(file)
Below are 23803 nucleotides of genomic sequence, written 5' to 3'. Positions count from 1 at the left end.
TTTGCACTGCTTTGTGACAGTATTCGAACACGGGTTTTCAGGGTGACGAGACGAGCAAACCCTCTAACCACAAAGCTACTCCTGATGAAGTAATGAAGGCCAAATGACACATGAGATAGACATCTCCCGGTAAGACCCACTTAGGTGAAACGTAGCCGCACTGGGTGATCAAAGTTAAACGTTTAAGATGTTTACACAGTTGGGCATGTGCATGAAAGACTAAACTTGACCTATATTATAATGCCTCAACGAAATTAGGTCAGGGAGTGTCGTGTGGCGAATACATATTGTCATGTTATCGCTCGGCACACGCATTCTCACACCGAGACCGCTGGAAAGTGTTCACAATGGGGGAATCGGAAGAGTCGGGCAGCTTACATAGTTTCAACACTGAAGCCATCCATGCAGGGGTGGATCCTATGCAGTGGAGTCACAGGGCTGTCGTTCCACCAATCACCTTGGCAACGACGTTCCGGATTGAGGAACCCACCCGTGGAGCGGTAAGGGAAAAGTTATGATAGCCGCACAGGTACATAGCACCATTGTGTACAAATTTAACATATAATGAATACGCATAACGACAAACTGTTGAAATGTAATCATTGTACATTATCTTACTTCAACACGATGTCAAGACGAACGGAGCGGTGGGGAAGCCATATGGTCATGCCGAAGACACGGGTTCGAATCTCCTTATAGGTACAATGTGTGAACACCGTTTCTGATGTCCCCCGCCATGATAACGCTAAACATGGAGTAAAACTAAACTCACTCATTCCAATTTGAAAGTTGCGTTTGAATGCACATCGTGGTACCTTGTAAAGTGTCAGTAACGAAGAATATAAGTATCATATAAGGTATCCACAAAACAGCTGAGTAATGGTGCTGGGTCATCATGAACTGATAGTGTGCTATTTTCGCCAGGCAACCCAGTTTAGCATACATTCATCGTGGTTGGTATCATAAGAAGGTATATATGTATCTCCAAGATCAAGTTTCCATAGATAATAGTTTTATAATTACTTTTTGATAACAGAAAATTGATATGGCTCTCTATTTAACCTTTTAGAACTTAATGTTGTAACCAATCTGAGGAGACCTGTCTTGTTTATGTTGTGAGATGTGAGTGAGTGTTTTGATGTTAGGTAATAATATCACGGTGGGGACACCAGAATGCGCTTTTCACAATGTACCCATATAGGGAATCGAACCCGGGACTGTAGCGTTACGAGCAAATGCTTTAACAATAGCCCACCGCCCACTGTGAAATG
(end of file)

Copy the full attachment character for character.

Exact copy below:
Below are 23803 nucleotides of genomic sequence, written 5' to 3'. Positions count from 1 at the left end.
TTTGCACTGCTTTGTGACAGTATTCGAACACGGGTTTTCAGGGTGACGAGACGAGCAAACCCTCTAACCACAAAGCTACTCCTGATGAAGTAATGAAGGCCAAATGACACATGAGATAGACATCTCCCGGTAAGACCCACTTAGGTGAAACGTAGCCGCACTGGGTGATCAAAGTTAAACGTTTAAGATGTTTACACAGTTGGGCATGTGCATGAAAGACTAAACTTGACCTATATTATAATGCCTCAACGAAATTAGGTCAGGGAGTGTCGTGTGGCGAATACATATTGTCATGTTATCGCTCGGCACACGCATTCTCACACCGAGACCGCTGGAAAGTGTTCACAATGGGGGAATCGGAAGAGTCGGGCAGCTTACATAGTTTCAACACTGAAGCCATCCATGCAGGGGTGGATCCTATGCAGTGGAGTCACAGGGCTGTCGTTCCACCAATCACCTTGGCAACGACGTTCCGGATTGAGGAACCCACCCGTGGAGCGGTAAGGGAAAAGTTATGATAGCCGCACAGGTACATAGCACCATTGTGTACAAATTTAACATATAATGAATACGCATAACGACAAACTGTTGAAATGTAATCATTGTACATTATCTTACTTCAACACGATGTCAAGACGAACGGAGCGGTGGGGAAGCCATATGGTCATGCCGAAGACACGGGTTCGAATCTCCTTATAGGTACAATGTGTGAACACCGTTTCTGATGTCCCCCGCCATGATAACGCTAAACATGGAGTAAAACTAAACTCACTCATTCCAATTTGAAAGTTGCGTTTGAATGCACATCGTGGTACCTTGTAAAGTGTCAGTAACGAAGAATATAAGTATCATATAAGGTATCCACAAAACAGCTGAGTAATGGTGCTGGGTCATCATGAACTGATAGTGTGCTATTTTCGCCAGGCAACCCAGTTTAGCATACATTCATCGTGGTTGGTATCATAAGAAGGTATATATGTATCTCCAAGATCAAGTTTCCATAGATAATAGTTTTATAATTACTTTTTGATAACAGAAAATTGATATGGCTCTCTATTTAACCTTTTAGAACTTAATGTTGTAACCAATCTGAGGAGACCTGTCTTGTTTATGTTGTGAGATGTGAGTGAGTGTTTTGATGTTAGGTAATAATATCACGGTGGGGACACCAGAATGCGCTTTTCACAATGTACCCATATAGGGAATCGAACCCGGGACTGTAGCGTTACGAGCAAATGCTTTAACAATAGCCCACCGCCCACTGTGAAATG